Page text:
Our Milky Way churns out about seven new stars per year on average. More massive stars are formed in what’s called H II regions, so-named because the gas present in these stellar nurseries is ionized by the radiation of the young, massive stars forming there. Recently-discovered regions in the Milky Way that are nurseries for massive stars may hold important clues as to the chemical composition and structural makeup of our galaxy.
Thomas Bania, of Boston University, said in an NRAO press release, “We can clearly relate the locations of these star-forming sites to the overall structure of the Galaxy. Further studies will allow us to better understand the process of star formation and to compare the chemical composition of such sites at widely different distances from the Galaxy’s center.”
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The announcement of these newly discovered regions was made in a presentation today at the American Astronomical Society meeting in Miami, Florida. The team of astronomers that collaborated on the search includes Thomas Bania of Boston University, Loren Anderson of the Astrophysical Laboratory of Marseille in France, Dana Balser of the National Radio Astronomy Observatory (NRAO), and Robert Rood of the University of Virginia.
H II regions that you may be familiar with include the Orion Nebula (M42), visible just South of Orion’s Belt with the naked eye, and the Horsehead Nebula, so famously imaged by the Hubble Space Telescope. For more information on other known regions (and lots of pictures), visit the 2Micron All-Sky Survey at IPAC.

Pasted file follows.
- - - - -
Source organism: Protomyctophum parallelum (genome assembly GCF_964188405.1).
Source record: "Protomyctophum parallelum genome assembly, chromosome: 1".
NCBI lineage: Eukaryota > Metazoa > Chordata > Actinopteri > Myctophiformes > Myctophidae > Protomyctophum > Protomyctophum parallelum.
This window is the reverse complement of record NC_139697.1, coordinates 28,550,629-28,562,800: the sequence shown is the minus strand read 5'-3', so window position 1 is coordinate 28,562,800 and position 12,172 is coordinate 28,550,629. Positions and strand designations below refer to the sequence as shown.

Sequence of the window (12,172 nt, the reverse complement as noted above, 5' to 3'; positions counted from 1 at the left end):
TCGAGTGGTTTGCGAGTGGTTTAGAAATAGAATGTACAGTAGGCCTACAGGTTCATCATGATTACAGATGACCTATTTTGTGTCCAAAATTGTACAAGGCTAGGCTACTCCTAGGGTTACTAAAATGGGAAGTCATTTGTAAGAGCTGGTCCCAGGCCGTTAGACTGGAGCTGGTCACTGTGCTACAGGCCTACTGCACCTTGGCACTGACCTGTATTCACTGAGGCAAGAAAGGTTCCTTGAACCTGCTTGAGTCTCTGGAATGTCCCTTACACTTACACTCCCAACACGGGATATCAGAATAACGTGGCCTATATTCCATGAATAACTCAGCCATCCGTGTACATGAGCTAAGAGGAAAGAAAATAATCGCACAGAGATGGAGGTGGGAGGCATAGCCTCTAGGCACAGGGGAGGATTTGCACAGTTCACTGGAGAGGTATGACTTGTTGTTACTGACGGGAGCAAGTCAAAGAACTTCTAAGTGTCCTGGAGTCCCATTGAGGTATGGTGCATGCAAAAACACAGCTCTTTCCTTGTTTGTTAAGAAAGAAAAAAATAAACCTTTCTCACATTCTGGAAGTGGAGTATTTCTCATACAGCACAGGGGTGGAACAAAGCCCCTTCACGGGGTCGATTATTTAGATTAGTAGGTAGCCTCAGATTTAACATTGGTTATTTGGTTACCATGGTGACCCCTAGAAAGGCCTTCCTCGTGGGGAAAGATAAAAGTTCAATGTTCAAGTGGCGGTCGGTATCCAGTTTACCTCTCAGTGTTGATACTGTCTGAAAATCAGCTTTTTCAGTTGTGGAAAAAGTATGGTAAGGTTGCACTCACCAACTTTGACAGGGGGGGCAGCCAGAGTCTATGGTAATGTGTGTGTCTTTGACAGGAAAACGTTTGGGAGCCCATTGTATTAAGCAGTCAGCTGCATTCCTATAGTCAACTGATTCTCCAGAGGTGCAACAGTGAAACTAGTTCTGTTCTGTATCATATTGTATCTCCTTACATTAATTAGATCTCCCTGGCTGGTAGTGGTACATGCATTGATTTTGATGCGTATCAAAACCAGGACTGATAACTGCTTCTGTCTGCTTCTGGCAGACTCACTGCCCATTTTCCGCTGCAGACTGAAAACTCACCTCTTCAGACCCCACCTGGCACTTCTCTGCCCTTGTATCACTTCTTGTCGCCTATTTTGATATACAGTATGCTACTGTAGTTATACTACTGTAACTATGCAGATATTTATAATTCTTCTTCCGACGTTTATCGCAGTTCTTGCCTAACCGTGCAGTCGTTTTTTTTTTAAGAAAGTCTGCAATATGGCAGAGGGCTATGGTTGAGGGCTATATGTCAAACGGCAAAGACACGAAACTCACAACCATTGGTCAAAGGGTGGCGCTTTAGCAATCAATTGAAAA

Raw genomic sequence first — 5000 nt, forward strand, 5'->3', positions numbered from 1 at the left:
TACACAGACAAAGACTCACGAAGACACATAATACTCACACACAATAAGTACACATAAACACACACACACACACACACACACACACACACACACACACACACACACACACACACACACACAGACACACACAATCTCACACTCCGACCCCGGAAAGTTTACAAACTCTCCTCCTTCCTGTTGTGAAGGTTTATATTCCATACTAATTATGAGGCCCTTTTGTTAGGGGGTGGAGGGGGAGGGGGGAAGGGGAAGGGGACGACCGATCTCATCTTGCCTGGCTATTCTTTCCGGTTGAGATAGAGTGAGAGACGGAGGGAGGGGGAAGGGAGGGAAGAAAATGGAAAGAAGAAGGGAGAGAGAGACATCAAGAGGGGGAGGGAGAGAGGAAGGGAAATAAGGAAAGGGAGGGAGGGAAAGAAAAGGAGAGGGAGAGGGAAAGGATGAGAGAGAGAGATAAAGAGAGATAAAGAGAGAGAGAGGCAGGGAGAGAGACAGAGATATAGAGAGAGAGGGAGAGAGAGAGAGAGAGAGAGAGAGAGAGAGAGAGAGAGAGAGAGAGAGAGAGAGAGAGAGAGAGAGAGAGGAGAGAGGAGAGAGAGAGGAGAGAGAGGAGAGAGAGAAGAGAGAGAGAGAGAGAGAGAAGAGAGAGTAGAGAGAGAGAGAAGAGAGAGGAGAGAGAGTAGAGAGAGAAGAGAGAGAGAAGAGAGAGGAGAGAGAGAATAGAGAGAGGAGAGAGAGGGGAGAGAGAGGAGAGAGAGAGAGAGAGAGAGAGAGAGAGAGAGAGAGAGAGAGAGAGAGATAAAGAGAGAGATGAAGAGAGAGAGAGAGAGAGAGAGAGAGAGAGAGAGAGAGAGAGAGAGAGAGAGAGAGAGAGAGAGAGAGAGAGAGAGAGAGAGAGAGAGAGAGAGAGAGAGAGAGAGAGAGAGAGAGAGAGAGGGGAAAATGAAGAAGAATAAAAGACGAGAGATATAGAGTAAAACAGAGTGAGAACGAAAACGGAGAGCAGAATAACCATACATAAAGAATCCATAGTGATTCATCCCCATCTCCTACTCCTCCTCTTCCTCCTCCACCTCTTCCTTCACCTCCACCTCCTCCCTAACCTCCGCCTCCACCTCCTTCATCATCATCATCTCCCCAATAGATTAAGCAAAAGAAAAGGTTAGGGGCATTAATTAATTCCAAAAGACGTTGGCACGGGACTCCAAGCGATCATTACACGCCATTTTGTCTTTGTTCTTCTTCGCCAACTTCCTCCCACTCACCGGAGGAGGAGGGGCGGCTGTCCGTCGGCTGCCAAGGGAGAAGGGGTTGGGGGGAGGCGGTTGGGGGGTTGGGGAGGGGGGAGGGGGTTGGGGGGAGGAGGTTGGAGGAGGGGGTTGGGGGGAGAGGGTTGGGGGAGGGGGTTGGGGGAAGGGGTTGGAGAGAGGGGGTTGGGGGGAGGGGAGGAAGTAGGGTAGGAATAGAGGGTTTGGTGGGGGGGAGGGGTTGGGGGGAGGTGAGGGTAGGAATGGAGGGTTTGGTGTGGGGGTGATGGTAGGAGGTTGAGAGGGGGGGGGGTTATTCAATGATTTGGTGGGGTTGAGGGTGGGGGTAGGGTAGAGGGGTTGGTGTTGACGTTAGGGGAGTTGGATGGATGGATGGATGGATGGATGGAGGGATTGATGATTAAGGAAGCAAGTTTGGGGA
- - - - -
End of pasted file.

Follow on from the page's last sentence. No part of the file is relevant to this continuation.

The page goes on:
By studying such regions in other galaxies, and our own, the chemical composition and distribution of a galaxy can be determined. H II regions form out of giant molecular clouds of hydrogen, and remain stable until a collision happens between two clouds, creating a shockwave, or the resulting shockwave from a nearby supernova collapses some of the gas to form stars. As these stars form and start to shine, their radiation strips the molecular hydrogen of its electrons.
The astronomers used both infrared and radio telescopes to see through the thick dust and gas that pervades the Milky Way. By combing surveys taken by the Spitzer Space Telescope’s infrared camera, and the Very Large Array (VLA) radio telescope, they identified “hot spots” that would be good candidates for H II regions. To further verify their findings, they used the Robert C. Byrd Green Bank Telescope (GBT), a sensitive radio telescope that allowed them to detect radio frequencies emitted by electrons as they rejoined protons to form hydrogen. This process of recombination to form hydrogen is a telltale sign of regions that contain ionized hydrogen, or H II.
The location of the regions is concentrated near the ends of the central bar of the Milky Way, and in its spiral arms. Over 25 of the regions discovered were further from the center of the galaxy than our own Sun – a more detailed study of these outlying regions could give astronomers a better understanding of the evolution and composition of our Milky Way.
“There is evidence that the abundance of heavy elements changes with increasing distance from the Galactic center,” Bania said. “We now have many more objects to study and improve our understanding of this effect.”
Source: NRAO Press Release